Secretary of State Hillary Rodham Clinton will confer later this week with NATO nations and others prosecuting an air campaign in Libya that has recently become more intense and apparently more focused on Libyan strongman Moammar Gadhafi.
Clinton was heading for the United Arab Emirates, where she and other members of the so-called Contact Group on Libya will assess the effort to get Gadhafi to leave and increase support for the country's opposition.
NATO has stepped up its operation this week, launching a ferocious series of nearly 30 daytime airstrikes on Tripoli to limit Gadhafi's ability to fight the rebels and attack civilians.
Gadhafi responded by angrily denouncing the rebels and vowing not to surrender.
The meeting Clinton is to attend Thursday in Abu Dhabi is aimed at refining the strategy and setting the stage for a post-Gadhafi Libya despite his refusal to back down and attempts to crush the rebels.
"Gadhafi must step down and hand power to the Libyan people, and the pressure will only continue to increase until he does," President Barack Obama said Tuesday at a news conference with visiting German Chancellor Angela Merkel.
He noted that Gadhafi's troops had been forced to retreat in many areas in what appears to be an "inexorable trend of the regime forces being pushed back, being incapacitated. "
"I think it is just a matter of time before Gadhafi goes," Obama said.
Germany is not part of the NATO operation, but Obama praised the country for contributions elsewhere that have allowed other allies to free up assets to participate. He also said that Germany could play a major role in helping Libya rebuild and put together a democratic government when Gadhafi eventually goes.
Merkel agreed and said: "Gadhafi needs to step down and he will step down."
Meanwhile, a Senate resolution backing limited U.S. involvement in the NATO-led military campaign against Libya was in doubt amid uncertainty and divisions among lawmakers over the next step.
The Senate Foreign Relations Committee abruptly postponed action on the resolution scheduled for Thursday. Senate Foreign Relations Committee Chairman John Kerry, D-Mass., Republican Sen. John McCain of Arizona and several other senators had introduced the nonbinding measure last month that supports the limited use of military force and concurs with Obama that the stated goal of U.S. policy "is to achieve the departure from power of Moammar Gadhafi" for the transition to an inclusive government.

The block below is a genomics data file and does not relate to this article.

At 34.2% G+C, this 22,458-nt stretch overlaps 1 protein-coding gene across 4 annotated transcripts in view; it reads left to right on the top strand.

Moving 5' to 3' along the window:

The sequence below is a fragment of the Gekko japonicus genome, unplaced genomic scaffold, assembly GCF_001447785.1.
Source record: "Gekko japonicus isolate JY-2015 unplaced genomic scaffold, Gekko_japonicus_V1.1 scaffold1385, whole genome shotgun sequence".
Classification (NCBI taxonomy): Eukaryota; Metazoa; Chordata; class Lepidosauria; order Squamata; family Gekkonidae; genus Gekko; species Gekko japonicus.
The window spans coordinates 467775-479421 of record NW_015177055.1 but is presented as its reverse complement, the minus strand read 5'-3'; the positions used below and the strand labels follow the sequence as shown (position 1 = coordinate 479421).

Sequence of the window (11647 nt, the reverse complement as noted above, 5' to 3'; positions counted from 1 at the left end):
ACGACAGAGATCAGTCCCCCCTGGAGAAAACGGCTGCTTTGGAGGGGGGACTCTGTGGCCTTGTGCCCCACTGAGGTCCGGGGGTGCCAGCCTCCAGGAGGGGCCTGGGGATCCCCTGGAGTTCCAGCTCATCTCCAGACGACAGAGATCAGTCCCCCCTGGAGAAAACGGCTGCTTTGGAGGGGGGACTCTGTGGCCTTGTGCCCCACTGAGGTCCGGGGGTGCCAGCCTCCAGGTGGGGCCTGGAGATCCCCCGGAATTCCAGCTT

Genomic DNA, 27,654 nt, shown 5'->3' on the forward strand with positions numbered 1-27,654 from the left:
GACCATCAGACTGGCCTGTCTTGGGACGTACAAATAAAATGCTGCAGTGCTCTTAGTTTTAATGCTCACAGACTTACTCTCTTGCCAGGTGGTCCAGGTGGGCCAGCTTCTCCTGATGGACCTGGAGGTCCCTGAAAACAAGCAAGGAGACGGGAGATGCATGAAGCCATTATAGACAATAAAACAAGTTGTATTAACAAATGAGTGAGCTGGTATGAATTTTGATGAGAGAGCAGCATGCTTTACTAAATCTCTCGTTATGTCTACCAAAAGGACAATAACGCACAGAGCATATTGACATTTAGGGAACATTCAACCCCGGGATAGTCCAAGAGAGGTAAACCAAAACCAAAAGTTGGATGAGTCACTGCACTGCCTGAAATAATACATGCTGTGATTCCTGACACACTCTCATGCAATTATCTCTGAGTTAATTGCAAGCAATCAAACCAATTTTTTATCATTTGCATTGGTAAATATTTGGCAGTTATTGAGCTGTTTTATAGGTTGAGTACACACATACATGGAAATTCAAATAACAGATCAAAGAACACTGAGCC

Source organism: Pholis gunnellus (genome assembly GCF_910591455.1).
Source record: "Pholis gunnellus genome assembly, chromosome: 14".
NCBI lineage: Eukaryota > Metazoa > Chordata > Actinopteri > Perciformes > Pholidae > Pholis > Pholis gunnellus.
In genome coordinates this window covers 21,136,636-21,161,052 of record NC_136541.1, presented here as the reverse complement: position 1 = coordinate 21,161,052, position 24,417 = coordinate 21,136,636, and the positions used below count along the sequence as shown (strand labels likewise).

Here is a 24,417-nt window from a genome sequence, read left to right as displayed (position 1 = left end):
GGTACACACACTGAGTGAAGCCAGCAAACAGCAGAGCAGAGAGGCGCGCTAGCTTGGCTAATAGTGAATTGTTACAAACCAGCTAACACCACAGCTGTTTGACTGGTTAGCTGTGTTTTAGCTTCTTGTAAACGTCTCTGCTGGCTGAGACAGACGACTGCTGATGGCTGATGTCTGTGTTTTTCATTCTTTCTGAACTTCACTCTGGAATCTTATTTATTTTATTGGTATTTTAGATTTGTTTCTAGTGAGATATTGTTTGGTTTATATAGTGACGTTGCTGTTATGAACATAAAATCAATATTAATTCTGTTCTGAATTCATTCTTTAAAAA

The U.S. and the mainly European members of the Contact Group may be looking at the endgame in Libya, but Gadhafi himself appeared far from ready to concede on Tuesday.
In a phone call to Libyan state television station, Gadhafi said he would not give up.
"We will not kneel!" he shouted. "We will not surrender: we only have one choice _ to the end! Death, victory, it does not matter, we are not surrendering!" he shouted.
"We are stronger than your weapons, than your planes. The voices of the Libyan people are stronger than the sounds of explosions," he said, angrily calling the rebels who have risen up against him "bastards."
The main opposition group, the Benghazi-based Transitional National Council, has been appealing for diplomatic recognition and financial support with mixed results. Although a few countries have recognized the council as the legitimate government of Libya, the United States and several other key states have not.
The U.S. has provided some assistance to the rebels but has not yet acted on requests to free up some of the more than $30 billion in Gadhafi regime assets it has frozen to provide help to the Libyan people.
Clinton probably will hear renewed calls from council members for assistance.
After the Libya meeting, Clinton will tour Africa, visiting Zambia, Tanzania and Ethiopia, to promote trade, development and women's health and empowerment. She will also hold talks on the situation in Sudan.